Does this resonate with you at all? If so, I suggest working on talking and interacting with him more without distractions and being fully present when you're playing with him. Also, give him lots of touch -- proactively cuddle and hug him when you're playing, reading, and talking to him as often as possible.

In terms of the dealing with the tantrums, since I don't know enough about this particular situation, I would recommend getting your pediatrician's input on this.

Exploring the message behind the behavior and talking to your baby's doctor about safe ways to handle the tantrums should help you solve this problem.

Best,
Meg



MEG ADDED A NEW COMMENT!
Manipulative Behavior & The Pout
YAEL, PARENT OF 6 YEAR OLD, 4 YEAR OLD, 2 YEAR OLD

My 3.5 year old is trying out some new behaviors. He's always leaned toward the cry and scream if he doesn't get what he wants, when he wants and covincing his 2 year old sister to give him the toy she is playing with by distracting her with something else.
But in the past week or two he has taken to more advanced manipulative techniques, saying the thing he thinks we want to hear before continuing to do what we've asked him not too. He is also using some decent logic to get his way. when he doesn't get what he wants, when he wants he's taken to wounded puppy look and marching out of the room.
It really pushes our buttons and we don't know how to respond to him. We definitely don't want him to think this behavior is effective!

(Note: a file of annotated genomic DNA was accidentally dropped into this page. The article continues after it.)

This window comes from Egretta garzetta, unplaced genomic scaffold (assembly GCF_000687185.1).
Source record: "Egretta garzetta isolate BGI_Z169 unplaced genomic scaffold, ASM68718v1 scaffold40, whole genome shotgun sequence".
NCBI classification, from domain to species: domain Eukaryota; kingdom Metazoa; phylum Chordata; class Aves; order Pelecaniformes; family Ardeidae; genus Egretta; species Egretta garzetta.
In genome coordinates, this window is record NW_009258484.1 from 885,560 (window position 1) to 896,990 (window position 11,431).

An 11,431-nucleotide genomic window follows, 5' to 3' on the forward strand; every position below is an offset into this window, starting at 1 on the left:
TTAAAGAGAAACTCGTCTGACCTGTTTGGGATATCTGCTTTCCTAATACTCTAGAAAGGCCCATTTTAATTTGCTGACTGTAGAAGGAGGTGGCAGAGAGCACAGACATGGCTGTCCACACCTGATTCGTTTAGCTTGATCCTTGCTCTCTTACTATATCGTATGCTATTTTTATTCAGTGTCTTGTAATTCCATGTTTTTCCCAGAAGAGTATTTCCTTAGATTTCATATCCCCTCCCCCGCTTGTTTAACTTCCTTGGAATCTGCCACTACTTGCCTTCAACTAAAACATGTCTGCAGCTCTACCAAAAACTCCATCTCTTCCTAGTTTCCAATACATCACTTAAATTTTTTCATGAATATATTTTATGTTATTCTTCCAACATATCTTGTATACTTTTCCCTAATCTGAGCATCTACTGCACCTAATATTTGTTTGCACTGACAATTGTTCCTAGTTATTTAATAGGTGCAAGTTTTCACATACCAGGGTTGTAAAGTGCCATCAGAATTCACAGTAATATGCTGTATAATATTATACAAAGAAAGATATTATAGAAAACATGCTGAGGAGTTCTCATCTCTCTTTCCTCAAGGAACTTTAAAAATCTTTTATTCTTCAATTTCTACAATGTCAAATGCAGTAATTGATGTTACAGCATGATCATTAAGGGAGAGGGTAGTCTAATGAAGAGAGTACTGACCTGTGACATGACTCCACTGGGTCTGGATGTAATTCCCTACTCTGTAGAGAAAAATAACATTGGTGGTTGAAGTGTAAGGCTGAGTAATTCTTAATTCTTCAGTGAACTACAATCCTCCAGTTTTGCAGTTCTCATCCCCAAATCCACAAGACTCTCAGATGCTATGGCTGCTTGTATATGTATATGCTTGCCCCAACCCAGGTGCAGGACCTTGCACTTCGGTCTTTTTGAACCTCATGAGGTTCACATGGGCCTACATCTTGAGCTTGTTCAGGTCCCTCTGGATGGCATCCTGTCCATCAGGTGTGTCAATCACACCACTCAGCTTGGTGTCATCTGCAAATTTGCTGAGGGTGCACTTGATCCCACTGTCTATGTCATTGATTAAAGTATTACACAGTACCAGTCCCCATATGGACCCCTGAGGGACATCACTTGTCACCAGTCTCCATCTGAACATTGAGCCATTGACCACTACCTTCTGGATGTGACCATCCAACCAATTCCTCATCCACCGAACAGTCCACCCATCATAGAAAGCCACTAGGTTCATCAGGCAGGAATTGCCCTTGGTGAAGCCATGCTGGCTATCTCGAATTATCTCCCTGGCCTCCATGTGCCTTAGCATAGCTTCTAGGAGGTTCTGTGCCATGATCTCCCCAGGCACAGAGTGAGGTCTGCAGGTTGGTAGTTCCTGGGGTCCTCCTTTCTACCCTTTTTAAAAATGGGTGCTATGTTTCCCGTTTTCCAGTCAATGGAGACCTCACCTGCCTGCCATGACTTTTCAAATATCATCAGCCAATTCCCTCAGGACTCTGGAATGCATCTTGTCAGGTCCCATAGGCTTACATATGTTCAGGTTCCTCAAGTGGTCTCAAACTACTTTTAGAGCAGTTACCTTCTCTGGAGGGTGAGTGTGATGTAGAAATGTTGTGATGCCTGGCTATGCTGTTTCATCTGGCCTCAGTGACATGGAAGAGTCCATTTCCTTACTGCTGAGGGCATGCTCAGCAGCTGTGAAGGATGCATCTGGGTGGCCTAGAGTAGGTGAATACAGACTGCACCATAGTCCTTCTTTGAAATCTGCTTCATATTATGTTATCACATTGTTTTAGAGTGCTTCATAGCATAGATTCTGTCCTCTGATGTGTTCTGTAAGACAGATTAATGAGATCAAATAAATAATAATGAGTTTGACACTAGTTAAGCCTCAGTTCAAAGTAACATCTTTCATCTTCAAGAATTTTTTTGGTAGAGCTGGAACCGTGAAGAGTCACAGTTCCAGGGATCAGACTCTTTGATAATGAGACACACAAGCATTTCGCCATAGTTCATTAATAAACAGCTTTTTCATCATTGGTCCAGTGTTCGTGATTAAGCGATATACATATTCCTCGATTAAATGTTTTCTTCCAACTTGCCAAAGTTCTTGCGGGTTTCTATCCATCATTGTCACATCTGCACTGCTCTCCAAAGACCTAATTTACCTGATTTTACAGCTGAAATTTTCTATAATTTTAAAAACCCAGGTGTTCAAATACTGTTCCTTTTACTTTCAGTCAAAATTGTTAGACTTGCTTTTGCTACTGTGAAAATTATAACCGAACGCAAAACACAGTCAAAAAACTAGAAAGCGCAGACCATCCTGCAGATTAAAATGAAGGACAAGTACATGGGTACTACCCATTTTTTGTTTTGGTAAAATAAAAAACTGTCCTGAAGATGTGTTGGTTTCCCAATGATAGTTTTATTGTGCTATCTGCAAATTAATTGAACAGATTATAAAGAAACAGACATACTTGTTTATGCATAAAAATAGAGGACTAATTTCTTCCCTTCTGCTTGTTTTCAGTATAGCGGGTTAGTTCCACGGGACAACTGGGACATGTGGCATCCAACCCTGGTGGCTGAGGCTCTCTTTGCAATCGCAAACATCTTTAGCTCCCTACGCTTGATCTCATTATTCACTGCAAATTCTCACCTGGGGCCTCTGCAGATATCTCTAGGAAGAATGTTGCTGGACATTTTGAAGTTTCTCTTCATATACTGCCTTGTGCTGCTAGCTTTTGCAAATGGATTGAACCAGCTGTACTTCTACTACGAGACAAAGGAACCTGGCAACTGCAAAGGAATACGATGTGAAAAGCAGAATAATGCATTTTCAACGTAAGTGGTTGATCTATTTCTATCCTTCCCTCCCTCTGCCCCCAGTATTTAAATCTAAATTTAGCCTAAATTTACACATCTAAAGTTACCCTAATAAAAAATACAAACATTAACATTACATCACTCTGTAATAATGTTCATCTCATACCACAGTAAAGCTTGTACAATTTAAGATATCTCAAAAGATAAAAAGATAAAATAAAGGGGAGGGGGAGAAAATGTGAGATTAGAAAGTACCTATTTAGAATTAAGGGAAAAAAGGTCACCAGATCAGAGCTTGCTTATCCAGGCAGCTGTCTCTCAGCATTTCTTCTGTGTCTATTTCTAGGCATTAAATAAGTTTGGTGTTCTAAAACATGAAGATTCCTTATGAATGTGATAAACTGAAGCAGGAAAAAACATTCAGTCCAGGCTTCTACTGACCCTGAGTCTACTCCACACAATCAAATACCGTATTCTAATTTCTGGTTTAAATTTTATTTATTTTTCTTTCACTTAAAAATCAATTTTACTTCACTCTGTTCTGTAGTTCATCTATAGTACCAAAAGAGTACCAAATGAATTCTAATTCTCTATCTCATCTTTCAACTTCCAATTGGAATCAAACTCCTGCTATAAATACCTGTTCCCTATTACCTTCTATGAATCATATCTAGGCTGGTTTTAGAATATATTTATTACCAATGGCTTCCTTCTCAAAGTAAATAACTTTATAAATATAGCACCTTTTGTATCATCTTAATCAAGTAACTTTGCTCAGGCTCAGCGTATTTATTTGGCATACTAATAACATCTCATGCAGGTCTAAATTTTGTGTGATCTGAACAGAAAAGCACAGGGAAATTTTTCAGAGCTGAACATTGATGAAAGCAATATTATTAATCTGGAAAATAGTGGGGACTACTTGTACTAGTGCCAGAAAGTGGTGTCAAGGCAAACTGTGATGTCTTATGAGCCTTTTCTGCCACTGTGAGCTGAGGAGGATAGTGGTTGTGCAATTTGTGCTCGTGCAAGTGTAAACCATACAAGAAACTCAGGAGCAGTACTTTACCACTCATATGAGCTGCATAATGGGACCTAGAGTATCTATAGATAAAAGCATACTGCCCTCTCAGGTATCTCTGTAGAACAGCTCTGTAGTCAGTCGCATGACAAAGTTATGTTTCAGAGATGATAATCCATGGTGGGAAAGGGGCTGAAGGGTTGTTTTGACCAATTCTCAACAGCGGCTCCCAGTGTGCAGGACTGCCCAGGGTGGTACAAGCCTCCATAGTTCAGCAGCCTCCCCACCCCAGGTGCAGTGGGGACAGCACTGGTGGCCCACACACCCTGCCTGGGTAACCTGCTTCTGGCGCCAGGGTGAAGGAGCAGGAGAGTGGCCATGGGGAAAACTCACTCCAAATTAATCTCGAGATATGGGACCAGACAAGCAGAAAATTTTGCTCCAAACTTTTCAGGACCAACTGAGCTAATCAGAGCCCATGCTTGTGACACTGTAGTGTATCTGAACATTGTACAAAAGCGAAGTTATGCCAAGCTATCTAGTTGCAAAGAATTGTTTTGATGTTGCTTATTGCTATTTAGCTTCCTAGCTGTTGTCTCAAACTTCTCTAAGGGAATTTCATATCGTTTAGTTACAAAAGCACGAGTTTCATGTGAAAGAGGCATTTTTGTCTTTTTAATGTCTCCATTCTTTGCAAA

Meg
MEG

Hi Yael,

I appreciate that you used the words, "trying out," because that is exactly what he's doing. He is testing the boundaries to see what's allowed and how much control he can get.

So, the way that he'll learn the boundaries is if there is always a "consequence" for an undesirable behavior (notice that I didn't say "punishment" -- for more about the difference, read my book!) and praise/reward (notice I didn't say "bribe" or "present") for desirable behavior. Consequences can involve discontinuing the activity, taking away the game that's being played, or, if there is no obvious consequence, a set time (five minutes would be good at this age - set the timer) where he sits in a designated spot to think about what he did wrong and when the time is up to tell you what it was before resuming normal activities. If he leaves the designated sitting spot before the time is over, the time starts again. This may seem harsh, but if consequences are given consistently, you won't need to use it them at all eventually because he'll know that when you tell him something that you mean it. We used these type of consequences (e.g. stopping the activity/game for any infraction and the "time-out chair" for a very short period in each of our four children's early toddlerhood, and never had to use them again.

As for the pouting, try not to respond except to acknowledge that you see that he's upset and that you understand why he's upset (and, in fact, encourage him to use words to express his feelings), but it doesn't change that you are in charge and set the rules. If he doesn't ever get his way when he pouts, he'll stop pouting.

I hope that helps!

Best,
Meg

YAEL

Thank you!

MEG ADDED A NEW COMMENT!
Temperamental one year old
STEPHANIE, PARENT OF 4 YEAR OLD

My formally even tempered baby has turned into an easily pissed off 14 month old. She recently started pointing and has learned the sign for more. So, now she will point and/or sign more when she wants something and than scream when I don't give her what she wants. She also screams when I take something away from her. Is this just frustration because of her limited communication ability? How can I help?

Meg
MEG

Hi Stephanie,

It may be frustration, but it sounds like it might also be about her wanting more control. See my previous answers about control (I explain it most in Catalina's answer). This seems to be the main theme in today's questions.